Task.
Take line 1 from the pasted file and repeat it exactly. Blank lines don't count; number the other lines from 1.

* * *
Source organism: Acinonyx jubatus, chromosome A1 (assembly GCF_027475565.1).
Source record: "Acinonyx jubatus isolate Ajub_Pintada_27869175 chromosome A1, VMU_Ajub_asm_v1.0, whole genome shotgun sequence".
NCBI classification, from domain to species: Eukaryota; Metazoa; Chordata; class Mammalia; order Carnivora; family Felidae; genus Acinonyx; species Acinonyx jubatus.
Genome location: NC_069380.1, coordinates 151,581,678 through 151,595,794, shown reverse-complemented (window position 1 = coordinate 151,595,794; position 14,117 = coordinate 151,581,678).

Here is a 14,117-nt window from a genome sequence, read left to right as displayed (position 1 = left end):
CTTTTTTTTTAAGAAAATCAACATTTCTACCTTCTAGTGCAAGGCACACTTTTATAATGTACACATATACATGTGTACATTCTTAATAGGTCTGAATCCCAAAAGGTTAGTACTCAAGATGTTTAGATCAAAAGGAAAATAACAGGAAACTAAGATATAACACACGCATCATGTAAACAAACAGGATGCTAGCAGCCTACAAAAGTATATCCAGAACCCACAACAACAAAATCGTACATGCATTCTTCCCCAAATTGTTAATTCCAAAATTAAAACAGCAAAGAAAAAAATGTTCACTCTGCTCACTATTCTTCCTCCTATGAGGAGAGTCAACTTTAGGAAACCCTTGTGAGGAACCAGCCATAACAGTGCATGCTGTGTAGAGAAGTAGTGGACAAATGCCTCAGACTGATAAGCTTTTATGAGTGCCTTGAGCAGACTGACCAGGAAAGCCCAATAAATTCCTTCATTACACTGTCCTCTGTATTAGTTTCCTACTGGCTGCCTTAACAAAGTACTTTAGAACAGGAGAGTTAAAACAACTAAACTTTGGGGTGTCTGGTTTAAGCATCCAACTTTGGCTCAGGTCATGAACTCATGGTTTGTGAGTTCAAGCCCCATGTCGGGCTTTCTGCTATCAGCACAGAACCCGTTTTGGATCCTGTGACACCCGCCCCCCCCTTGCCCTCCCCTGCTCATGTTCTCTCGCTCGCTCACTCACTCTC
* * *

Source organism: Acinonyx jubatus, chromosome A1 (assembly GCF_027475565.1).